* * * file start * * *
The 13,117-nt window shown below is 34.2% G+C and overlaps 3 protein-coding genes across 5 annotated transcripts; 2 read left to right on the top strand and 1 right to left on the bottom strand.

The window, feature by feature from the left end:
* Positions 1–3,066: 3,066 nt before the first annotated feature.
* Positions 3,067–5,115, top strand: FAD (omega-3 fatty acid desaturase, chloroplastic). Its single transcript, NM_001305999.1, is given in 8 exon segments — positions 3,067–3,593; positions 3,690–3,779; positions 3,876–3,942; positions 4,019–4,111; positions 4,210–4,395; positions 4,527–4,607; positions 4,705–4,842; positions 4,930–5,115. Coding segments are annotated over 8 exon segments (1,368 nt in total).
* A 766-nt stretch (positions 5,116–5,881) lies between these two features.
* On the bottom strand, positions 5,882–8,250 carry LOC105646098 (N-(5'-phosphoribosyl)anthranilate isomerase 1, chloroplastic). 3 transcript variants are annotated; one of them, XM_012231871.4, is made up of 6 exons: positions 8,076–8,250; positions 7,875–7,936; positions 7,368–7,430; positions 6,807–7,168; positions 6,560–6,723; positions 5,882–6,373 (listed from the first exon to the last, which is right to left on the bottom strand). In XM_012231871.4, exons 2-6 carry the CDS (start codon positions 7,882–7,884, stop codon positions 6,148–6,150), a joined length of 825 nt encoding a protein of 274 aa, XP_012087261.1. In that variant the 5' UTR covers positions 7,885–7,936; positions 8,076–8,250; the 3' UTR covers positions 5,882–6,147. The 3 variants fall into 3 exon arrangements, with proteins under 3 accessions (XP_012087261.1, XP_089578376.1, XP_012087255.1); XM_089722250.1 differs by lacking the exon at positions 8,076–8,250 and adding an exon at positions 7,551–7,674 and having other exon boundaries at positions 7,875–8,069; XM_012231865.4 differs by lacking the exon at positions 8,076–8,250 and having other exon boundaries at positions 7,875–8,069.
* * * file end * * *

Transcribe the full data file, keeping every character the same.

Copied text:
The 13,117-nt window shown below is 34.2% G+C and overlaps 3 protein-coding genes across 5 annotated transcripts; 2 read left to right on the top strand and 1 right to left on the bottom strand.

The window, feature by feature from the left end:
* Positions 1–3,066: 3,066 nt before the first annotated feature.
* Positions 3,067–5,115, top strand: FAD (omega-3 fatty acid desaturase, chloroplastic). Its single transcript, NM_001305999.1, is given in 8 exon segments — positions 3,067–3,593; positions 3,690–3,779; positions 3,876–3,942; positions 4,019–4,111; positions 4,210–4,395; positions 4,527–4,607; positions 4,705–4,842; positions 4,930–5,115. Coding segments are annotated over 8 exon segments (1,368 nt in total).
* A 766-nt stretch (positions 5,116–5,881) lies between these two features.
* On the bottom strand, positions 5,882–8,250 carry LOC105646098 (N-(5'-phosphoribosyl)anthranilate isomerase 1, chloroplastic). 3 transcript variants are annotated; one of them, XM_012231871.4, is made up of 6 exons: positions 8,076–8,250; positions 7,875–7,936; positions 7,368–7,430; positions 6,807–7,168; positions 6,560–6,723; positions 5,882–6,373 (listed from the first exon to the last, which is right to left on the bottom strand). In XM_012231871.4, exons 2-6 carry the CDS (start codon positions 7,882–7,884, stop codon positions 6,148–6,150), a joined length of 825 nt encoding a protein of 274 aa, XP_012087261.1. In that variant the 5' UTR covers positions 7,885–7,936; positions 8,076–8,250; the 3' UTR covers positions 5,882–6,147. The 3 variants fall into 3 exon arrangements, with proteins under 3 accessions (XP_012087261.1, XP_089578376.1, XP_012087255.1); XM_089722250.1 differs by lacking the exon at positions 8,076–8,250 and adding an exon at positions 7,551–7,674 and having other exon boundaries at positions 7,875–8,069; XM_012231865.4 differs by lacking the exon at positions 8,076–8,250 and having other exon boundaries at positions 7,875–8,069.